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Eternal guilt: Dorian The Musical @SWKplay

Dorian is a new musical that updates Oscar Wilde’s gothic novel from the uptight Victorian era to an undetermined period of gender fluidity and glam rock. On paper, musicalising the Picture of Dorian Gray to a period of glam rock, social media, and cheap shoes seems like a good idea. After all, Oscar Wilde’s gothic story is very adaptable. It has been the source of countless adaptations for the stage, television or movies. I was half expecting a trashy Dorian, similar to the early 1980s telemovie that shifted Dorian’s gender to a woman. This version falls into a so bad it’s good category with Anthony Perkins in a lead role, who as he ages under makeup starts to look like Andy Warhol.  And while it’s great to see a new show, a strong cast can’t compensate for such an earnest production with underpowered songs. There’s no sense of fun, and some curious staging and costume choices  -mismatched dresses, crocodile boots and furry suits - serve as a distraction. It’s currently playing at th

Theatre: Madame De Sade

Maybe after watching Angels and Demons on Friday, I was in the mood for something with a little less action, fewer explosions and better dialogue; but I actually enjoyed watching the Saturday matinee performance of Madame De Sade. The play, which is nearing the end of its run, has had largely negative reviews in The Times and The Telegraph (and luke warm reviews in the Guardian and Evening Standard).

The review in the Telegraph prompted Dame Judi Dench to describe the Telegraph's critic as an absolute s---. Well to be fair to both, the quality of theatre criticism in London is dire, and this will probably not be the most memorable of Dench's performances on stage (as she mostly has to move between being outraged, cunning and just over it all). However all that being said, there is much to go for the play, particularly the quality of the acting, the fabulous costumes, wigs, lighting and set.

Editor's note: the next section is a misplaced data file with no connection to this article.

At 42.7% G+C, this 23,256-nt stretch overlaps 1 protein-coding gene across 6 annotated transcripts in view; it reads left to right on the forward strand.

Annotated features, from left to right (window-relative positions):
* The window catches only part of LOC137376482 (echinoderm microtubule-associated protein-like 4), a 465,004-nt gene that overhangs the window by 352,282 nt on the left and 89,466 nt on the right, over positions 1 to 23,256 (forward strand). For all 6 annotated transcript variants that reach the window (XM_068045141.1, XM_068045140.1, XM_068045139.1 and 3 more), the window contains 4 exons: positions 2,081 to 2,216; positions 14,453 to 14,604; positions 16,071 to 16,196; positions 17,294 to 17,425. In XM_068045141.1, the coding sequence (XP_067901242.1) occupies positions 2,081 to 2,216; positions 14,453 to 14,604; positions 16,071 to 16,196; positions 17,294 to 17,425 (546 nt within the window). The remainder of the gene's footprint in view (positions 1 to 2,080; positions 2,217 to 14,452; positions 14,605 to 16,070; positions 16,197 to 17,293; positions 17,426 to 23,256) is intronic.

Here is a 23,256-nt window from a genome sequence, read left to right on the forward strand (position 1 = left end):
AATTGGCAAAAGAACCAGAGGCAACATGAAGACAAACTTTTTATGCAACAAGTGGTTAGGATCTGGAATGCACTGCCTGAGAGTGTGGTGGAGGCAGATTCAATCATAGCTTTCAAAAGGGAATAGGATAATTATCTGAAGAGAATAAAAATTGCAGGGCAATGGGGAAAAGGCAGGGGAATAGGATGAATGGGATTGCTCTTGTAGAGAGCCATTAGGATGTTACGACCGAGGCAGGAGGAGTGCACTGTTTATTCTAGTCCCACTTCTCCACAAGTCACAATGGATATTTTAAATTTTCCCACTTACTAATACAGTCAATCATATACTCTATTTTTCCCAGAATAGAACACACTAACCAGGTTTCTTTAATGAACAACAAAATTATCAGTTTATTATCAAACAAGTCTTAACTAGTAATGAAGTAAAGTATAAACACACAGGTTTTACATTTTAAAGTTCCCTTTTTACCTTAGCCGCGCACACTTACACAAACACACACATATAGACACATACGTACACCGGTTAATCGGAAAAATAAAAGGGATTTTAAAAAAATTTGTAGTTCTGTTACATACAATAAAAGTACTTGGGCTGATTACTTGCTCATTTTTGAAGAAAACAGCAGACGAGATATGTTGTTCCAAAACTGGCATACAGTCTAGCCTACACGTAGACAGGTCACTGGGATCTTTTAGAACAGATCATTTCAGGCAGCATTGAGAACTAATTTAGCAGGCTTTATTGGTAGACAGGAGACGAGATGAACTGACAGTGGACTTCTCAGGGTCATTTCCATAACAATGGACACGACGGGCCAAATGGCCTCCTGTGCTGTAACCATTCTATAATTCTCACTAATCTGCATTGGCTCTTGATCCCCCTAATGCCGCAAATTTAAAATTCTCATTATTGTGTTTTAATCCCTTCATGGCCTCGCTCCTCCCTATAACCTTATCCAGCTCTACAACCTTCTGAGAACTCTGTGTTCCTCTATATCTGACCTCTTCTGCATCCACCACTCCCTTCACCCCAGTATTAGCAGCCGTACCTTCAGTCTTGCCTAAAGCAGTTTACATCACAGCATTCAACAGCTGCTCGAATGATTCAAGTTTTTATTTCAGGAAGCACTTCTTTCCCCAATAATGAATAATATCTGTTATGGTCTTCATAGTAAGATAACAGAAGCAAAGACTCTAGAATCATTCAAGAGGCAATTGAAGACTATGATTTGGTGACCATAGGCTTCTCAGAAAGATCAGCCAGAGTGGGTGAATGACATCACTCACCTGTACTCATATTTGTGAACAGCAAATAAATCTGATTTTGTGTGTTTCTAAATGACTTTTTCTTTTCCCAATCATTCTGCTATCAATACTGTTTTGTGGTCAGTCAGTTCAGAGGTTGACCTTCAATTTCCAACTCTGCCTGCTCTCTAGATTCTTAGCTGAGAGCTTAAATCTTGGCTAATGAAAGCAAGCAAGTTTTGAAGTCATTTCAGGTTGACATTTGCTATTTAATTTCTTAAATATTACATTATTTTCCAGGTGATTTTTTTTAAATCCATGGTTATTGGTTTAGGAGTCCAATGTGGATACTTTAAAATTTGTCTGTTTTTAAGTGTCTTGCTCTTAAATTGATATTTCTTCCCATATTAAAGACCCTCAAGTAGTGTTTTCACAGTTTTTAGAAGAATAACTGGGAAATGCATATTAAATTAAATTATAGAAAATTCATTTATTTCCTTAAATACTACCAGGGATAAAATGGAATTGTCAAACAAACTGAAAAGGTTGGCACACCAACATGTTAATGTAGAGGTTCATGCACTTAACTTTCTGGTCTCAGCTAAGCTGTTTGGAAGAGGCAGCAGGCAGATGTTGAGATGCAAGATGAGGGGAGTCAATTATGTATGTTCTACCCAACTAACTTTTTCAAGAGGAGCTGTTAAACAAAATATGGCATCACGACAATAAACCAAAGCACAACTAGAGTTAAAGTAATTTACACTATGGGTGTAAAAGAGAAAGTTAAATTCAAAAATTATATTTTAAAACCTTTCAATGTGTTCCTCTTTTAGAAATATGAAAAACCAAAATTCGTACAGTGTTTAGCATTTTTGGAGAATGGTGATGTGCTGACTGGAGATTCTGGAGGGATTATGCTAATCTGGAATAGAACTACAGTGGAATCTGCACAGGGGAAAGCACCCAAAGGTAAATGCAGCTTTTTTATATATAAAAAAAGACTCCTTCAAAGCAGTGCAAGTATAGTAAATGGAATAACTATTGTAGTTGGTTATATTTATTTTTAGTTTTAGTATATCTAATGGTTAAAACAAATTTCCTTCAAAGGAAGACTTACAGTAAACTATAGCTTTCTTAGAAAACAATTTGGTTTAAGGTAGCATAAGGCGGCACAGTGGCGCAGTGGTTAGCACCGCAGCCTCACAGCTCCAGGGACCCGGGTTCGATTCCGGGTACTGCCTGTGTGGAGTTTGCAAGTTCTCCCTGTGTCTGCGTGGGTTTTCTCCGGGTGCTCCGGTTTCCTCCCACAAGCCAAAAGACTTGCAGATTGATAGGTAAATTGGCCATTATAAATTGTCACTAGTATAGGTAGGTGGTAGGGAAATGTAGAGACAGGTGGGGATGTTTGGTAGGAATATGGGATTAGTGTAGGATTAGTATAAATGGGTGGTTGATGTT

I had been forewarned that the action takes place off stage and the drama unfolds by the conversations and perspectives of the cast on stage, so I came prepared for a long afternoon. I had also gathered that that playwright Yukio Mishima's fascination with differing ideals of morality also annoyed the hell out of people. Perhaps in this day and age there is nothing so shocking about what the Marquis De Sade got up to. But if you bear that all in mind what you have is a simple story that is elevated to an engaging afternoon (or evening) of drama. Perhaps a month after the opening night and those ambivalent reviews the actors have managed to make the most of this unusual work too.

There were plenty of squirms in the audience when some of the acts of the Marquis De Sade were described in rather vivid and graphic detail. Scanning across the audience, I could see many men with their legs crossed and their hands in their crotches... Now that is the hallmark of a good play. If only they had copies of the Marquis De Sade's books on sale in the foyer to enable we patrons to take home some of the drama...

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